After months away while recovering from shingles, last Wednesday California Senator Dianne Feinstein returned to the Senate, CBS News reported.
The 89-year-old Democrat, who was escorted into the Capitol in a wheelchair, told reporters that she felt “much better.” She briefly appeared on the Senate floor where she cast her first vote since February 16.
In a written statement, the longest-serving senator said while she has made “significant progress” in her recovery, she continues to experience “some side effects” from her bout with shingles.
Feinstein was hospitalized with shingles in early March. After her release from a San Francisco hospital, she was sent home to recover while undergoing treatment. Last month, Feinstein notified Senate Majority Leader Chuck Schumer that she was extending her leave of absence from the Senate and asked that a temporary replacement be chosen to take her place on the Senate Judiciary Committee.
However, when Republicans blocked the move to temporarily replace Feinstein, Congressional Democrats began to call for her resignation, citing her extended absence along with her advanced age and cognitive problems as reasons for the California senator to gracefully exit now rather than simply retire in January 2025.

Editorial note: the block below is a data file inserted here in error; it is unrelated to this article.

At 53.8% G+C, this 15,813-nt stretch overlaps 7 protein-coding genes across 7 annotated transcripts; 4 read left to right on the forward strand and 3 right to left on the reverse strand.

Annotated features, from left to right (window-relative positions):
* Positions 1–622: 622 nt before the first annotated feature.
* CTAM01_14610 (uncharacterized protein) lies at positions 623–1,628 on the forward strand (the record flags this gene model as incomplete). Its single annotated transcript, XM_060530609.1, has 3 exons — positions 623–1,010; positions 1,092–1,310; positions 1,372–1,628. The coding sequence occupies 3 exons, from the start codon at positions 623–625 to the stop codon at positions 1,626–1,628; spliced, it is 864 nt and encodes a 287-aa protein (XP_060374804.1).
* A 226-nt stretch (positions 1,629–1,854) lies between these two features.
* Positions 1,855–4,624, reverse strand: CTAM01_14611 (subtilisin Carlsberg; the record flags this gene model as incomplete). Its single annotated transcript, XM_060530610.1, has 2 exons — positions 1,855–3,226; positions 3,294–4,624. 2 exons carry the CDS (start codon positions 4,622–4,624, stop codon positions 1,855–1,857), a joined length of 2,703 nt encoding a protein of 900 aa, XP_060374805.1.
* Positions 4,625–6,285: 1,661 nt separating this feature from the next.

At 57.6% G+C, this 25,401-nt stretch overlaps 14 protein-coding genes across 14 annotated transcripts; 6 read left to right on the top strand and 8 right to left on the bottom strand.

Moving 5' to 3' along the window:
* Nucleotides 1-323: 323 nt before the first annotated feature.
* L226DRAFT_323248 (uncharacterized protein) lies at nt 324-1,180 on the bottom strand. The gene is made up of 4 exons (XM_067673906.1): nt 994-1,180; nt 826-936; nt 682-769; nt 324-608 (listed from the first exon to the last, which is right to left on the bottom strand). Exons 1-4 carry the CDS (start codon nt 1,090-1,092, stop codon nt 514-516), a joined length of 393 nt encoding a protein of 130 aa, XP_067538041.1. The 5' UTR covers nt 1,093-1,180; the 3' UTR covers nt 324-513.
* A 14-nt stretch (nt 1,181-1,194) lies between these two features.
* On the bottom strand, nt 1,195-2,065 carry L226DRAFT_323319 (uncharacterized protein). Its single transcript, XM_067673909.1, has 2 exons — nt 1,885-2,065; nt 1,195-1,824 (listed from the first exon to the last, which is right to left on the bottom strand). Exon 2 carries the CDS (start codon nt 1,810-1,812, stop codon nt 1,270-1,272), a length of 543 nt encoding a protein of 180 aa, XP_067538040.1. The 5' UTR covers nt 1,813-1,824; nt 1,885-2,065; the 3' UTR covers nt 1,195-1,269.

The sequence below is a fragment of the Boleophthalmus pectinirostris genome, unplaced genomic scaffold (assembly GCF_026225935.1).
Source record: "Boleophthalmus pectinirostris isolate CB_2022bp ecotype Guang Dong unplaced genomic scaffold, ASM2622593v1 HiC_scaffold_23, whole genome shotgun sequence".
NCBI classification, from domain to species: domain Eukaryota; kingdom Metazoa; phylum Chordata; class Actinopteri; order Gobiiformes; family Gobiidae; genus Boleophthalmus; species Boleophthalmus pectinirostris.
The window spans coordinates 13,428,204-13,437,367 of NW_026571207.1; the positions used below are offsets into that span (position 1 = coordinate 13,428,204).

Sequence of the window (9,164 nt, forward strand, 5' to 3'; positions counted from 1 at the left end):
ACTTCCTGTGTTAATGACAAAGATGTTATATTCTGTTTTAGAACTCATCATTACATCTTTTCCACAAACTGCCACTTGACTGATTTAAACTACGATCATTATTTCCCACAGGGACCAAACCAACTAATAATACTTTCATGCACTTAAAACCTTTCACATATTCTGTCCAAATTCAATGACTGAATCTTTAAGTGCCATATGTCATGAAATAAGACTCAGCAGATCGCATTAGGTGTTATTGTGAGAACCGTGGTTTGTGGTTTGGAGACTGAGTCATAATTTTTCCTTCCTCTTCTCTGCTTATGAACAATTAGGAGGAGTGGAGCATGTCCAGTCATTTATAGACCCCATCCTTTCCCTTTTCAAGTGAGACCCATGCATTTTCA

There have been multiple reports in recent years about her colleagues’ concerns about the 89-year-old Feinstein’s mental confusion.
In an excerpt from the new book “The Big Break: The Gamblers, Party Animals, and True Believers Trying to Win in Washington While America Loses Its Mind,” published in Politico, Washington Post reporter Ben Terris includes an anecdote about highlighting one example of Feinstein’s confusion after the 2021 Senate run-off election in Georgia.
According to Terris, Senator Feinstein inadvertently congratulated South Carolina Republican Senator Tim Scott for his victory in the run-off election in Georgia assuming that Scott was Georgia Senator Raphael Warnock.
Feinstein’s prolonged absence left the Democrats with an even slimmer 50-49 majority and tied up some of President Biden’s judicial nominees in the Judiciary Committee.